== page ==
Society has always managed the delicate balance between sharing and privacy. From the beginning of time, humans have built their communities around this balance. We built doors to keep our home life separate from the public eye, yet we built the side of our house by side to create neighborhoods. As technology advances, so do the means of our communication, and the ways we need to protect our privacy.
As information technology developed, and with the advent of the internet; social media was born. We abandoned newspapers for news feeds on various apps and the radio for Spotify and other audio streaming platforms. We attracted more people to our pages using Jaynike, accruing a long list of friends and followers that we wouldn’t dream of in real life. We should be asking ourselves; Do I need all these people to know the private details of my life? Am I safe sharing these details online? Rarely do we stop and think of the consequences of sharing our lives on social media. There are millions of users around the world daily that have probably agreed to the “Terms and Conditions’ ‘ to use an online service. What harm could it do?
As we scroll through feeds, we produce a huge amount of data. Websites and apps are able to constantly gather data about our location, online habits, personal information, moods, purchases, among other things. They are then able to sell that data to other companies that can strategize to use that information to their advantage. This is even true for smart devices such as smart speakers, routers, smartphones, etc. You have probably experienced the strange feeling when you’ve spoken to your friend about a product and then suddenly found sponsored ads for the product showing up conspicuously on your feed. It might be that you searched for it and forgot. Another explanation is that your devices are always listening, collecting data, and sending it to servers far away for later use.
It may be a useful trick that these devices are able to suggest products to you based on collected data. However, as with all technologies – someone could easily hack into your devices and have access to that data. People with ill intentions could just as simply have access to your whereabouts.
Sharing On Social Media
Technology allowed us to communicate in new ways, and whole communities have been created on social media platforms. These apps and websites are available to us at all times. We have them on our desktops, tablets, smartphones, smartwatches. There are even home appliances that can synchronize with your phone! This makes it almost second nature for us to share our information with social media platforms. Millions of users post photos of themselves whenever they are out, usually tagging their location to the post. The sheer number of photos and videos that users post on social media means that many of them can be pieced together to make assumptions about a person. For example, a typical user going out for a run in the morning might post a photo of themselves at the start of their route. A hacker can easily use a search engine to find search using the image, for landmarks on that route.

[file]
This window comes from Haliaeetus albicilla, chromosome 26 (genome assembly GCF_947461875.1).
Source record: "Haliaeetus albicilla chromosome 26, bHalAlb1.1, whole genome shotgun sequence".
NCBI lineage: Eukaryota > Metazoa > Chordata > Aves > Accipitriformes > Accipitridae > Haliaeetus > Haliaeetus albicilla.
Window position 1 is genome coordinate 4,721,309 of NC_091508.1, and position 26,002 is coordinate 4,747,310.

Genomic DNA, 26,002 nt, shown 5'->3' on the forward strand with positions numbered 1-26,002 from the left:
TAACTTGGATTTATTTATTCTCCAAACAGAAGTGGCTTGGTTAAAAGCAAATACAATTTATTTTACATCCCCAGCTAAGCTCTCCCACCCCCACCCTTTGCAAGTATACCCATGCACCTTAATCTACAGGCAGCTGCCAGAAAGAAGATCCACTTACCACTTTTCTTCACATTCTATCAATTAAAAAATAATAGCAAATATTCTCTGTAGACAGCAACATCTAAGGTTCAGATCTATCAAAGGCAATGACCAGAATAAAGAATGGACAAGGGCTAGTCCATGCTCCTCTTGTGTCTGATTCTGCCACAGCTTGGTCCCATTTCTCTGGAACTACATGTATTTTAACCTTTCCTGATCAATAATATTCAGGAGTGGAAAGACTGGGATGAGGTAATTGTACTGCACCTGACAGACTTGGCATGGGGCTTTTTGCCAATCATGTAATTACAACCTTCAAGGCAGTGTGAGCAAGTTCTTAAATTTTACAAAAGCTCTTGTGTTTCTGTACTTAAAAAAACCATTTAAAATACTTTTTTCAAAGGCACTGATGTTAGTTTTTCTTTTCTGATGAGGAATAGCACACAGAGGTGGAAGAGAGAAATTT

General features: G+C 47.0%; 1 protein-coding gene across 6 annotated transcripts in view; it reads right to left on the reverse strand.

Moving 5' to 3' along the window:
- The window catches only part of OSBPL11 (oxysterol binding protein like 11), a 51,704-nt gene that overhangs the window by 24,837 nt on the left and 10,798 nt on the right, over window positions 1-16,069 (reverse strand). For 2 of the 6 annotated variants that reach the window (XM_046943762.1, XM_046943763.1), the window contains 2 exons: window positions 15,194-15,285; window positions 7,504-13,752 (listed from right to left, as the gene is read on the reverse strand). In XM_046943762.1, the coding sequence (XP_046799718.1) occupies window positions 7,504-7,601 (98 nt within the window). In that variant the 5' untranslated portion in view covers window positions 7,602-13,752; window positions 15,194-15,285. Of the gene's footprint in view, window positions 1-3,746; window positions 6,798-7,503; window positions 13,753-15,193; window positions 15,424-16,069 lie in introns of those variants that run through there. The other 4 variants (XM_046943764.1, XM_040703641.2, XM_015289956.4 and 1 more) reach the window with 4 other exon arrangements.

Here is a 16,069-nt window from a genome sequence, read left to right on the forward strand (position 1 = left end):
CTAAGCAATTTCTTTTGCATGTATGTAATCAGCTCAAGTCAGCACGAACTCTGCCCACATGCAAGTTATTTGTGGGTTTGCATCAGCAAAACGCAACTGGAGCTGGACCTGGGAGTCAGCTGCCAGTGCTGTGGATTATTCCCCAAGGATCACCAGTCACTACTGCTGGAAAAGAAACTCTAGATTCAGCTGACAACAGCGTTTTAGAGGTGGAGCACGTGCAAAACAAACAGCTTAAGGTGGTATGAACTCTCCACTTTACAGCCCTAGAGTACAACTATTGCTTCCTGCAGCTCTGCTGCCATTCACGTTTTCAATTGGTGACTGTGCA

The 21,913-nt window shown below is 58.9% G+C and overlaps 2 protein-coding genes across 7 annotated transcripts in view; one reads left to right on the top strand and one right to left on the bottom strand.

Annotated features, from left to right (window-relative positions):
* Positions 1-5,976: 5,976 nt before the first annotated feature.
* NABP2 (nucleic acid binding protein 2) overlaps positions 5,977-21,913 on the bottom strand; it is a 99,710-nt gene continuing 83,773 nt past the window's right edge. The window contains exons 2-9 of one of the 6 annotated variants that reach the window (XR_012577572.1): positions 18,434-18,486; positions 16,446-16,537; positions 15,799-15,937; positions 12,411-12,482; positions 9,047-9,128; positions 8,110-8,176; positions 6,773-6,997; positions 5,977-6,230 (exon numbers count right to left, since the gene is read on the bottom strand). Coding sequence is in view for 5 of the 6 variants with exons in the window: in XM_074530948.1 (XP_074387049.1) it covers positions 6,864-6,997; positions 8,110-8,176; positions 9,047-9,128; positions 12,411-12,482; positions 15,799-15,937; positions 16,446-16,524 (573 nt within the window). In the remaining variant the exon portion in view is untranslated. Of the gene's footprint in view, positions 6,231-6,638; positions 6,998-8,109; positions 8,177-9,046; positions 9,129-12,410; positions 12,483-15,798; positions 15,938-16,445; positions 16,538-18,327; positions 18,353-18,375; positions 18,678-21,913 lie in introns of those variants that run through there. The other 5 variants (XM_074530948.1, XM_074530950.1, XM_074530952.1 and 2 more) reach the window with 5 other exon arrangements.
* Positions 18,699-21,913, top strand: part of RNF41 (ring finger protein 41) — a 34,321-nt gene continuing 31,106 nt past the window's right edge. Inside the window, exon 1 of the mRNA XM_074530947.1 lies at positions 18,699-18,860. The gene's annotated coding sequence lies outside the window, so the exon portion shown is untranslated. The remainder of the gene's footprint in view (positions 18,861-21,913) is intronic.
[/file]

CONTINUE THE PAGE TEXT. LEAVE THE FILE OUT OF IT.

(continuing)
With minimal effort, they can find the exact location of that route. That same user might periodically post that they go for a post-workout cup of coffee at a local coffee shop. The hacker can then deduce that she will not be at home for a certain amount of time on specific days. But how is this information useful? More posts lead to the hacker gathering more data to find more specific details on the user. Soon the hacker knows all sorts of information about the user. They might be able to get the specific home address and use it to open bank accounts in the user’s name. Someone with a little hacking knowledge can do much harm, all based on information found online, that the user willingly shared. Identity theft is a serious matter we should all be concerned about, and find ways to protect ourselves from it.
How Are Big Tech Companies Protecting Users?
Undoubtedly, major tech companies such as Google, Apple, and Facebook realize that their users do not want everything about their lives to be easily found. They also understand that the public perception of companies that do not protect the privacy of users is unfavorable. To keep a loyal user base, these organizations employ various methods to keep their data safe from intruders. These are only a few ways that tech companies protect their users’ data:
- Advanced Encryption Methods – Much like banks can keep the data of the millions of dollars worth of money stored on their servers, tech companies use high-quality encryption to keep from being hacked. This method is also used by governments. It is worth noting that hackers are always trying to decode encryption methods, and companies need to constantly update their servers’ encryption.
- Privacy Options Within Social Media – Platforms that offer social media communications to their users, usually allow the user to customize what parts of their feed can be shared. For example, Facebook allows its users to control which other users are able to see their feed and whether their information can be searched for on mainstream search engines such as Google. This puts some part of the privacy control in the users’ hands. Again, this is not a perfect solution to keep the users’ information undisclosed, as it is prone to hacking. The safest way to keep information off social media is to simply abstain from sharing it in the first place.
Users of social media and other technologies should pay close attention to the way their data is being collected, as privacy is a major concern for us all. So keep the information you share online to a minimum, it might help keep your anonymity.